36th DPS Meeting, 8-12 November 2004
Session 16 Jovian System
Poster I, Tuesday, November 9, 2004, 4:00-7:00pm, Exhibition Hall 1A

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[16.02] The Spatial Distribution of the Io Plasma Torus

F. Herbert (Lunar Lab, U. Arizona), N. M. Schneider (LASP), A. J. Dessler (Lunar Lab, U. Arizona)

Ground-based coronographic images of the Io plasma torus in S+~6371Å\ emission have been pseudo-tomographically deconvolved from their inherent line-of-sight integration, yielding estimates of their three-dimensional (3D) S+\ density distributions with spatial resolution of ~0.05R\mbox{\rm \scriptsize J}. By interpreting this derived time-dependent structure we can infer some of the characteristics of torus formation mechanisms.

For example, the dawn-to-dusk electric field in the torus region of Jupiter's magnetosphere causes the warm outer torus (including the ``ribbon'' feature) and the outer edge of the cold torus (which is the innermost region of the torus) to move closer to Jupiter by ~0.3R\mbox{\rm \scriptsize J}\ as the torus plasma rotates from the dawn region to dusk. Although this electric field is often approximated as spatially uniform, the initial analyses of these and other observations (Dessler and Sandel, {\em GRL 19}:2099, 1992; Schneider and Trauger, {\em ApJ 450}:450, 1995) implied a variation of the field strength with subsolar magnetic longitude. Now, preliminary results of our analyses of these observations imply differential motion between the inner and outer edges of the cold torus, indicating that the field strength varies spatially as well, appearing at times to diminish at the inner edge of the cold torus. Such behavior can result from a process known as magnetospheric ``shielding'', which has been noted in the magnetospheres of Earth and possibly Uranus, but this would be the first instance where it has been seen at Jupiter.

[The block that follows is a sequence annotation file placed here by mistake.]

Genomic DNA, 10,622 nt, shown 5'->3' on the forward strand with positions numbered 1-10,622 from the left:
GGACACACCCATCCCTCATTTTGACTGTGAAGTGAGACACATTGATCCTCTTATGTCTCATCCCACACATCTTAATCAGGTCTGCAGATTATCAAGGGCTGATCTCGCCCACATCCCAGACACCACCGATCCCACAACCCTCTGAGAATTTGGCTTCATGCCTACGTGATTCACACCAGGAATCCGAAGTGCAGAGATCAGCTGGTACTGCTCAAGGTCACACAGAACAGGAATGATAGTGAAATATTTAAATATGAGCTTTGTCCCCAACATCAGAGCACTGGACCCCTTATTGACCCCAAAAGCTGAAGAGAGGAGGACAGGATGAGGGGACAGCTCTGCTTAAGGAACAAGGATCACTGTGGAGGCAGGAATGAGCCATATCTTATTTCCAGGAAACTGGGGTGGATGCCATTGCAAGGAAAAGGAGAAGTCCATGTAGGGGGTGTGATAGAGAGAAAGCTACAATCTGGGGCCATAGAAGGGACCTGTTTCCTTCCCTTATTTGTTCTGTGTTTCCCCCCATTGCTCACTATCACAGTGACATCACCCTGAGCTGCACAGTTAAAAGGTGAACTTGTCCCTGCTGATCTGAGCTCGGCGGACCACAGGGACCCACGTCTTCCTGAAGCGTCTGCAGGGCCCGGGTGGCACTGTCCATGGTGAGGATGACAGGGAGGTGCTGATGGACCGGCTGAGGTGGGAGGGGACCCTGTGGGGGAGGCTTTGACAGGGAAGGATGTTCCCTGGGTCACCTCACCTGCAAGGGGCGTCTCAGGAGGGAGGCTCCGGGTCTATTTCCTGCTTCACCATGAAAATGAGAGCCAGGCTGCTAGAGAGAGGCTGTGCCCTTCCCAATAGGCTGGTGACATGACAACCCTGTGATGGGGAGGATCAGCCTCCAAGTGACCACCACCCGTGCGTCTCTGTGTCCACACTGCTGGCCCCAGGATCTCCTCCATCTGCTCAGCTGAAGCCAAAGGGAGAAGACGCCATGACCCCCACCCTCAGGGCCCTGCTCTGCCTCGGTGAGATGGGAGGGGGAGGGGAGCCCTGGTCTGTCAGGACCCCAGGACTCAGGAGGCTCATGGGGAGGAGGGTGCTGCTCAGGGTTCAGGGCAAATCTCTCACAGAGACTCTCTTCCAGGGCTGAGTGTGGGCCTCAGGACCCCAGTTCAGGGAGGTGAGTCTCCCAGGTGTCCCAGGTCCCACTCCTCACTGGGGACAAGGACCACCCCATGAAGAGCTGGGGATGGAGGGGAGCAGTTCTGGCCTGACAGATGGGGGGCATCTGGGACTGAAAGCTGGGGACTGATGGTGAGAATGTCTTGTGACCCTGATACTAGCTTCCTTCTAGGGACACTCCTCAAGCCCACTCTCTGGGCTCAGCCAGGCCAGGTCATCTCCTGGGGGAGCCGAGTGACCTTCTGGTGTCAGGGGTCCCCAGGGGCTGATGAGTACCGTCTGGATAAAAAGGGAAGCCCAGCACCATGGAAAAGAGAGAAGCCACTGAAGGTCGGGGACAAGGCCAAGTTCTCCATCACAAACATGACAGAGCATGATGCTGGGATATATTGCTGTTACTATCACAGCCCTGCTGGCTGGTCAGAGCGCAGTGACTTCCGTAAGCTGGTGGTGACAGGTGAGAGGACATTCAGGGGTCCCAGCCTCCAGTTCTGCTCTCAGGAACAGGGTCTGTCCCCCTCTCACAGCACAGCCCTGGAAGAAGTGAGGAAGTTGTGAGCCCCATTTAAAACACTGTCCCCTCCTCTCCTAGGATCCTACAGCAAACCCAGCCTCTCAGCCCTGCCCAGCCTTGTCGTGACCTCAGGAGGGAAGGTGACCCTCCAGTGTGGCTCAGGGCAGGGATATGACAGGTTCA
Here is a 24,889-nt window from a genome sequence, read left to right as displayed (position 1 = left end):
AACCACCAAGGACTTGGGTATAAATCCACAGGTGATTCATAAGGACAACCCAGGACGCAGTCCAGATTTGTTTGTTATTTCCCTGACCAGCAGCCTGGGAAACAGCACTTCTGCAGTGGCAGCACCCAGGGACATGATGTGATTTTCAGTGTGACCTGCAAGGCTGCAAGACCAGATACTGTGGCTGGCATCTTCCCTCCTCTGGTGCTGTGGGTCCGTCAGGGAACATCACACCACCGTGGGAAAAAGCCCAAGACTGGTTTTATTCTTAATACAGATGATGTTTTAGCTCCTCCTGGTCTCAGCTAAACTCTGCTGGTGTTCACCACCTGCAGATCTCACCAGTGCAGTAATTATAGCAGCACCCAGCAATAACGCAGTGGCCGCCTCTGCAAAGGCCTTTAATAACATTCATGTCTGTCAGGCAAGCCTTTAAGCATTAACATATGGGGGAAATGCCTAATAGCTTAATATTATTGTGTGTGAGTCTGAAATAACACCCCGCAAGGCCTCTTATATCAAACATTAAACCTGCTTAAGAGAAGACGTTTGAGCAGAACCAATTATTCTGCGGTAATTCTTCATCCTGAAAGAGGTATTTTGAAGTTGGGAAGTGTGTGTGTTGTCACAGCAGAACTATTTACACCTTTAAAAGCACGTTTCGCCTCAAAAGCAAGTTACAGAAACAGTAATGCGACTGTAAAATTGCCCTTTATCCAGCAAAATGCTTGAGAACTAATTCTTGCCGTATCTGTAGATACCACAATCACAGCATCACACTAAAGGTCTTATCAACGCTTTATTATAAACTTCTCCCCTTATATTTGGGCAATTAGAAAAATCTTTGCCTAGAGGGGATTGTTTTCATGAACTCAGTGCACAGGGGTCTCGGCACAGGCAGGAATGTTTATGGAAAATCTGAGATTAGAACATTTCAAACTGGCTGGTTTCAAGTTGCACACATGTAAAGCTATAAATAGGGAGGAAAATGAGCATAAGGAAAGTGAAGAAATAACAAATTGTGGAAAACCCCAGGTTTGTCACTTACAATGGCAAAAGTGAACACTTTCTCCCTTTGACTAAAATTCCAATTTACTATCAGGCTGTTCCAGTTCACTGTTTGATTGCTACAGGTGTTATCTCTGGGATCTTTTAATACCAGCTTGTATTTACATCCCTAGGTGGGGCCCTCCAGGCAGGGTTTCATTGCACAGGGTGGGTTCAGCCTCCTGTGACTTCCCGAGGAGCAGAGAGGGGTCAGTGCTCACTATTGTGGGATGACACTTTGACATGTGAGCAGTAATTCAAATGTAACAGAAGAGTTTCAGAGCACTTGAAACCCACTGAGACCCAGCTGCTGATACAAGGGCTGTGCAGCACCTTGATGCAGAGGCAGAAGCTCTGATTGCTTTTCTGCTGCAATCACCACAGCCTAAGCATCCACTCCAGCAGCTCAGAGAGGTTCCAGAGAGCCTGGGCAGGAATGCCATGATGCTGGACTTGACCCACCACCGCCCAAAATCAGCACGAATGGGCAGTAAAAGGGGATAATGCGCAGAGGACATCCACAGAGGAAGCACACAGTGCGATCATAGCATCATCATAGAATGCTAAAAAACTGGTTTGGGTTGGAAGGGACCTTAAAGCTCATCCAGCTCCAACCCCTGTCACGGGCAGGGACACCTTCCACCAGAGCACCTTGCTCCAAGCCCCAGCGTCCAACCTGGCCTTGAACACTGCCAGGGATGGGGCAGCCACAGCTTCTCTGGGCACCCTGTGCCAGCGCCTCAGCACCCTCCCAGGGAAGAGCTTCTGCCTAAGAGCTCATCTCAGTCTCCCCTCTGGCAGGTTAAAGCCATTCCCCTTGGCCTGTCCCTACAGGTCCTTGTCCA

This and other anomalies of torus structure, such as the difference in magnetic latitudes of the warm and cold tori and the large gap between them, will be discussed at the meeting. This work was supported by NASA under grants NAG5-12944 and 9079 (Geospace Sciences Program) and NAG5-8952 (Planetary Atmospheres Program).

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Bulletin of the American Astronomical Society, 36 #4
© 2004. The American Astronomical Soceity.